Additionally, economic impact payments belong to the recipient, not nursing home or care facilities: “The payments are intended for the recipients, even if a nursing home or other facility or provider receives the person’s payment, either directly or indirectly by direct deposit or check. these payments do not count as a resource for purposes of determining eligibility for Medicaid and other federal programs for a period of 12 months from receipt. They also do not count as income in determining eligibility for these programs.”

We’re here to help: If you have any questions, please reach out to Charlotte Center for Legal Advocacy’s N.C. Low-Income Taxpayer Clinic by calling 704-376-1600 (Mecklenburg County), 800-438-1254 (Outside Mecklenburg County), 800-247-1931 (Linea de Español), or by submitting a contact form.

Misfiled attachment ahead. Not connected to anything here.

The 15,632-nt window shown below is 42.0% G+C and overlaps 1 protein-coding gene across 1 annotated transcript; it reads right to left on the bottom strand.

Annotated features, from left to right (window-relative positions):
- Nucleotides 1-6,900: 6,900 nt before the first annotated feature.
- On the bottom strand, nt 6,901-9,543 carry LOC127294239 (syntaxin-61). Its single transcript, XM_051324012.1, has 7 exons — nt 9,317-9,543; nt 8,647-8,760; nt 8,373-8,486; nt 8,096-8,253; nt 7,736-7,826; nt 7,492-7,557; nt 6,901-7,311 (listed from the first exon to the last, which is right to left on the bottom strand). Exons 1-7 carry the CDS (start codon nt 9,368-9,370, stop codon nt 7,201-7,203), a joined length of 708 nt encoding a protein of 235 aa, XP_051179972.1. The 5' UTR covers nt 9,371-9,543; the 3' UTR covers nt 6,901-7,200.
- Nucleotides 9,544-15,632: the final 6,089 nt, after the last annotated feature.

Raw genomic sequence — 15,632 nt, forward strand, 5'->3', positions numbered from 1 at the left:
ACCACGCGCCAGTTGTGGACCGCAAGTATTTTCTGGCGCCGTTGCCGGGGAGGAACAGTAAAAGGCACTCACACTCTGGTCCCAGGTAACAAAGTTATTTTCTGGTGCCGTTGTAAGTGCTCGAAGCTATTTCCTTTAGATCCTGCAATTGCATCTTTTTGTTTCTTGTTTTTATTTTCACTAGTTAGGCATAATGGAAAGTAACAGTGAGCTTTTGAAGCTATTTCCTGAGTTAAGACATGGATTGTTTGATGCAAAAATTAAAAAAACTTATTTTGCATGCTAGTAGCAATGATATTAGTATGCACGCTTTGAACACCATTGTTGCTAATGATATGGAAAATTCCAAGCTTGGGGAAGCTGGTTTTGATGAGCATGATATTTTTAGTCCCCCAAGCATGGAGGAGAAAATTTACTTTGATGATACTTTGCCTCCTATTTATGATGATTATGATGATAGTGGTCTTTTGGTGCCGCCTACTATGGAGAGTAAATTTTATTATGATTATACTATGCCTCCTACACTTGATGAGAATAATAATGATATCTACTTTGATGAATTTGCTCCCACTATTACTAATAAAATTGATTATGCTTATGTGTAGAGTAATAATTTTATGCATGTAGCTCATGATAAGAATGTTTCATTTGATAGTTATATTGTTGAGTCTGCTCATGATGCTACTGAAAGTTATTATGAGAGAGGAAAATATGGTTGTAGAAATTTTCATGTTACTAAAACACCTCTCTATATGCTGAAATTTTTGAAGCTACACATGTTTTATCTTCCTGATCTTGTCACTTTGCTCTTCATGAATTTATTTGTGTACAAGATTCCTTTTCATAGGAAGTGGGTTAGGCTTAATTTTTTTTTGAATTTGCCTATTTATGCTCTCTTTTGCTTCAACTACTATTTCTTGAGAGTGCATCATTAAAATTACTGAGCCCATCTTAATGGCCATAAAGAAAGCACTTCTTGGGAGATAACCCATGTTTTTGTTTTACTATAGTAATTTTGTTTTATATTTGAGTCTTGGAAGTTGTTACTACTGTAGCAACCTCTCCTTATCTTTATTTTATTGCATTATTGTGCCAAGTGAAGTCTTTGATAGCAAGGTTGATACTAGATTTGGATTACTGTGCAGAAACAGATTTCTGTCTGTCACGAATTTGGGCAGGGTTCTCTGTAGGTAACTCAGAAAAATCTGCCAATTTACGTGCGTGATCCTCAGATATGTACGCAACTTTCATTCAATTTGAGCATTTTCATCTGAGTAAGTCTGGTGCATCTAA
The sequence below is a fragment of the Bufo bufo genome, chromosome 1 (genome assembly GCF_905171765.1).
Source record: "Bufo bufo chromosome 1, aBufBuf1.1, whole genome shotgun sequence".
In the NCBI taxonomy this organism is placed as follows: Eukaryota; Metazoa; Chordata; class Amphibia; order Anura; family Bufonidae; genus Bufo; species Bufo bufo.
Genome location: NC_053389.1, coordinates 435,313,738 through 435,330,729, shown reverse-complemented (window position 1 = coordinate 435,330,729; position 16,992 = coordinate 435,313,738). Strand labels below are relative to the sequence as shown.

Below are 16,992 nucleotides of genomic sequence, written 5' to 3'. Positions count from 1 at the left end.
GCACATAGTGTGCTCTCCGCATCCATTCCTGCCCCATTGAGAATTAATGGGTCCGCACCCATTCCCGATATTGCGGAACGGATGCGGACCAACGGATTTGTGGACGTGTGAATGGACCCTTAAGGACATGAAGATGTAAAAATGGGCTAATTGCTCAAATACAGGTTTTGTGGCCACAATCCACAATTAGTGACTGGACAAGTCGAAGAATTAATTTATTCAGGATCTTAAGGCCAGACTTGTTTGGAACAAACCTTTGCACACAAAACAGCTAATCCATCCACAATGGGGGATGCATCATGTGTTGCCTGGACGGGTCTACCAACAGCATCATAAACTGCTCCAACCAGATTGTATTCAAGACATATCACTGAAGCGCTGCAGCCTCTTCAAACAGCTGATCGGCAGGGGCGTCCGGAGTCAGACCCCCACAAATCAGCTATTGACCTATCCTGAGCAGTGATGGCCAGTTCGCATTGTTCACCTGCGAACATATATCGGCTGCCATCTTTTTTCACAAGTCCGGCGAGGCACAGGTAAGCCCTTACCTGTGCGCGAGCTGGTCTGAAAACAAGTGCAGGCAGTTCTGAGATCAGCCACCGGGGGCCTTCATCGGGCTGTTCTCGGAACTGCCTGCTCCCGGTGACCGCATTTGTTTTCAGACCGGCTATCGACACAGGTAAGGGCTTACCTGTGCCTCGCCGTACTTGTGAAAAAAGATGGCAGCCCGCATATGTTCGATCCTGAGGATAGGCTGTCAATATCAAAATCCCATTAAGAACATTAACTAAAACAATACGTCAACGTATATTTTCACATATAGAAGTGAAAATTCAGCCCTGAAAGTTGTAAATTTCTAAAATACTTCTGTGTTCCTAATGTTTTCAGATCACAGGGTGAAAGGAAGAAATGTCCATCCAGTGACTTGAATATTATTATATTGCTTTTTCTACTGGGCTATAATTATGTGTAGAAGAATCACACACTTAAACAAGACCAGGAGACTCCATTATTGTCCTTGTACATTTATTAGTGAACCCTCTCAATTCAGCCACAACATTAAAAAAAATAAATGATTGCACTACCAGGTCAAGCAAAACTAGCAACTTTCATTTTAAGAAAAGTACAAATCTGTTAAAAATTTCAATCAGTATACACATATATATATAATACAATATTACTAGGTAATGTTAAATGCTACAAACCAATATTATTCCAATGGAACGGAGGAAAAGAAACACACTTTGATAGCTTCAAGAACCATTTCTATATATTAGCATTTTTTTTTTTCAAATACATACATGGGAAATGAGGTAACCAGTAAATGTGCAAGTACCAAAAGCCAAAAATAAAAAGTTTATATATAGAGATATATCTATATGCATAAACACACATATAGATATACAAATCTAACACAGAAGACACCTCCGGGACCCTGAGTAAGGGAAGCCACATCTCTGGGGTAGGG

Protect Yourself This Tax Season

Tax season is also the season for scams targeting taxpayers. Understand the most common scams to protect yourself, your personal information and your finances.

Identity Theft

This occurs when someone uses your personal information such as your Name, Social Security Number (SSN) or other personal identifying information, without your permission. It is often used by scammers to fraudulently file tax returns and claim refunds.

If you file a tax return and then receive a letter from IRS that another tax return was filed using your name, OR if you don’t file a tax return and then receive a letter that a tax return was filed using your name, the false tax filing could be due to identity theft.